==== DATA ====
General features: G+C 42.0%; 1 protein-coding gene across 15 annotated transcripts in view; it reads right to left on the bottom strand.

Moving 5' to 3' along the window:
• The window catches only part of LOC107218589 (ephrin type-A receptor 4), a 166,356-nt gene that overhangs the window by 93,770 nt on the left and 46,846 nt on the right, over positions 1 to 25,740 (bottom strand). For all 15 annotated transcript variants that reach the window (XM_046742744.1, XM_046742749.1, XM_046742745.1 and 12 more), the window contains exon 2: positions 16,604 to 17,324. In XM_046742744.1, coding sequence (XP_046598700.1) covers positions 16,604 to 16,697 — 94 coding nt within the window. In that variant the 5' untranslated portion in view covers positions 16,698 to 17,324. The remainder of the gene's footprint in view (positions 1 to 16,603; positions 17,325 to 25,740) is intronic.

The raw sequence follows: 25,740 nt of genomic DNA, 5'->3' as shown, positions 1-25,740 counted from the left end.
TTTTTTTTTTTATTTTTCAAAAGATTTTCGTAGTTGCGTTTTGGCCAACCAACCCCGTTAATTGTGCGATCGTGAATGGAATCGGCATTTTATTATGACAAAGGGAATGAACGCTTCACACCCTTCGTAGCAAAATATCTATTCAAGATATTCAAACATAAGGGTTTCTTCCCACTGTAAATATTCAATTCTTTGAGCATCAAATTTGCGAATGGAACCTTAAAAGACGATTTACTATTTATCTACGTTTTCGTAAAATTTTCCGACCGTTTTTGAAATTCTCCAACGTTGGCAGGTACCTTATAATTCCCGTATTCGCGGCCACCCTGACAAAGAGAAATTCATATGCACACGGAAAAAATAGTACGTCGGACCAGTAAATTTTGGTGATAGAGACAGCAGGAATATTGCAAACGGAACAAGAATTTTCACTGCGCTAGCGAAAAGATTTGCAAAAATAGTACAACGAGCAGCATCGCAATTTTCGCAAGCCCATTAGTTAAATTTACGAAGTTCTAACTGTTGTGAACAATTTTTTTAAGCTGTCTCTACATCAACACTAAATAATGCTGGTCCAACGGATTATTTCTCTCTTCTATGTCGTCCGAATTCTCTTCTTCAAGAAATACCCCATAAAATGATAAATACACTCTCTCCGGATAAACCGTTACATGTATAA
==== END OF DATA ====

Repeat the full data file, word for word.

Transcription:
General features: G+C 42.0%; 1 protein-coding gene across 15 annotated transcripts in view; it reads right to left on the bottom strand.

Moving 5' to 3' along the window:
• The window catches only part of LOC107218589 (ephrin type-A receptor 4), a 166,356-nt gene that overhangs the window by 93,770 nt on the left and 46,846 nt on the right, over positions 1 to 25,740 (bottom strand). For all 15 annotated transcript variants that reach the window (XM_046742744.1, XM_046742749.1, XM_046742745.1 and 12 more), the window contains exon 2: positions 16,604 to 17,324. In XM_046742744.1, coding sequence (XP_046598700.1) covers positions 16,604 to 16,697 — 94 coding nt within the window. In that variant the 5' untranslated portion in view covers positions 16,698 to 17,324. The remainder of the gene's footprint in view (positions 1 to 16,603; positions 17,325 to 25,740) is intronic.

The raw sequence follows: 25,740 nt of genomic DNA, 5'->3' as shown, positions 1-25,740 counted from the left end.
TTTTTTTTTTTATTTTTCAAAAGATTTTCGTAGTTGCGTTTTGGCCAACCAACCCCGTTAATTGTGCGATCGTGAATGGAATCGGCATTTTATTATGACAAAGGGAATGAACGCTTCACACCCTTCGTAGCAAAATATCTATTCAAGATATTCAAACATAAGGGTTTCTTCCCACTGTAAATATTCAATTCTTTGAGCATCAAATTTGCGAATGGAACCTTAAAAGACGATTTACTATTTATCTACGTTTTCGTAAAATTTTCCGACCGTTTTTGAAATTCTCCAACGTTGGCAGGTACCTTATAATTCCCGTATTCGCGGCCACCCTGACAAAGAGAAATTCATATGCACACGGAAAAAATAGTACGTCGGACCAGTAAATTTTGGTGATAGAGACAGCAGGAATATTGCAAACGGAACAAGAATTTTCACTGCGCTAGCGAAAAGATTTGCAAAAATAGTACAACGAGCAGCATCGCAATTTTCGCAAGCCCATTAGTTAAATTTACGAAGTTCTAACTGTTGTGAACAATTTTTTTAAGCTGTCTCTACATCAACACTAAATAATGCTGGTCCAACGGATTATTTCTCTCTTCTATGTCGTCCGAATTCTCTTCTTCAAGAAATACCCCATAAAATGATAAATACACTCTCTCCGGATAAACCGTTACATGTATAA